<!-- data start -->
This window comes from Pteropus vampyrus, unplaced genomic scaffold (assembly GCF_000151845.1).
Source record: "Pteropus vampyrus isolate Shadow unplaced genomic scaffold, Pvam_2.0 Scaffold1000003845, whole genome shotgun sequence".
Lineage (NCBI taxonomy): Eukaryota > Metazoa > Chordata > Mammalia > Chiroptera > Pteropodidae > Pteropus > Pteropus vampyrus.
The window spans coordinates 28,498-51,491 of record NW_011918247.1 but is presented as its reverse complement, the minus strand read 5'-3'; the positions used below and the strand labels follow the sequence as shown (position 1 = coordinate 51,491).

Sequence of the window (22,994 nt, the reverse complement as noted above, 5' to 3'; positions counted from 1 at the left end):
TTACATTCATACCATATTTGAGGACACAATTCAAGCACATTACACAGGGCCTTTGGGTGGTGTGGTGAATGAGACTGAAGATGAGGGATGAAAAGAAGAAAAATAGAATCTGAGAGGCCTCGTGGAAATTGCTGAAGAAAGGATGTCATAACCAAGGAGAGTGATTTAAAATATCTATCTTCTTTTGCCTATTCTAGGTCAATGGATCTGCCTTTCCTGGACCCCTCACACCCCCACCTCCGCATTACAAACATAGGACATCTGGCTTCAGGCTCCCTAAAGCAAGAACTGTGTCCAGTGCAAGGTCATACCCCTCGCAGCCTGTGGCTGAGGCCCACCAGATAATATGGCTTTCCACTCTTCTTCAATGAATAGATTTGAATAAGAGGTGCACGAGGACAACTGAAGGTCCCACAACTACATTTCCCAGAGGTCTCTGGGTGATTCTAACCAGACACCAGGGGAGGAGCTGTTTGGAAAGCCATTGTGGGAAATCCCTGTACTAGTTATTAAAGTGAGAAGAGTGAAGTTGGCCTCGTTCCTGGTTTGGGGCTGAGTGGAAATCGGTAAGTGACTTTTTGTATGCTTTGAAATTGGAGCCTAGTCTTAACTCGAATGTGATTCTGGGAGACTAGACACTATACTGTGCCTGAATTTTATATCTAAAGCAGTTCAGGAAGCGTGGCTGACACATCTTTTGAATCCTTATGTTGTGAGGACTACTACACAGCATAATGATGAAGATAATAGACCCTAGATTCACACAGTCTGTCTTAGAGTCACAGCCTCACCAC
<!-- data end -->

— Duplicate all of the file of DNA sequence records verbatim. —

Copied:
This window comes from Pteropus vampyrus, unplaced genomic scaffold (assembly GCF_000151845.1).
Source record: "Pteropus vampyrus isolate Shadow unplaced genomic scaffold, Pvam_2.0 Scaffold1000003845, whole genome shotgun sequence".
Lineage (NCBI taxonomy): Eukaryota > Metazoa > Chordata > Mammalia > Chiroptera > Pteropodidae > Pteropus > Pteropus vampyrus.
The window spans coordinates 28,498-51,491 of record NW_011918247.1 but is presented as its reverse complement, the minus strand read 5'-3'; the positions used below and the strand labels follow the sequence as shown (position 1 = coordinate 51,491).

Sequence of the window (22,994 nt, the reverse complement as noted above, 5' to 3'; positions counted from 1 at the left end):
TTACATTCATACCATATTTGAGGACACAATTCAAGCACATTACACAGGGCCTTTGGGTGGTGTGGTGAATGAGACTGAAGATGAGGGATGAAAAGAAGAAAAATAGAATCTGAGAGGCCTCGTGGAAATTGCTGAAGAAAGGATGTCATAACCAAGGAGAGTGATTTAAAATATCTATCTTCTTTTGCCTATTCTAGGTCAATGGATCTGCCTTTCCTGGACCCCTCACACCCCCACCTCCGCATTACAAACATAGGACATCTGGCTTCAGGCTCCCTAAAGCAAGAACTGTGTCCAGTGCAAGGTCATACCCCTCGCAGCCTGTGGCTGAGGCCCACCAGATAATATGGCTTTCCACTCTTCTTCAATGAATAGATTTGAATAAGAGGTGCACGAGGACAACTGAAGGTCCCACAACTACATTTCCCAGAGGTCTCTGGGTGATTCTAACCAGACACCAGGGGAGGAGCTGTTTGGAAAGCCATTGTGGGAAATCCCTGTACTAGTTATTAAAGTGAGAAGAGTGAAGTTGGCCTCGTTCCTGGTTTGGGGCTGAGTGGAAATCGGTAAGTGACTTTTTGTATGCTTTGAAATTGGAGCCTAGTCTTAACTCGAATGTGATTCTGGGAGACTAGACACTATACTGTGCCTGAATTTTATATCTAAAGCAGTTCAGGAAGCGTGGCTGACACATCTTTTGAATCCTTATGTTGTGAGGACTACTACACAGCATAATGATGAAGATAATAGACCCTAGATTCACACAGTCTGTCTTAGAGTCACAGCCTCACCAC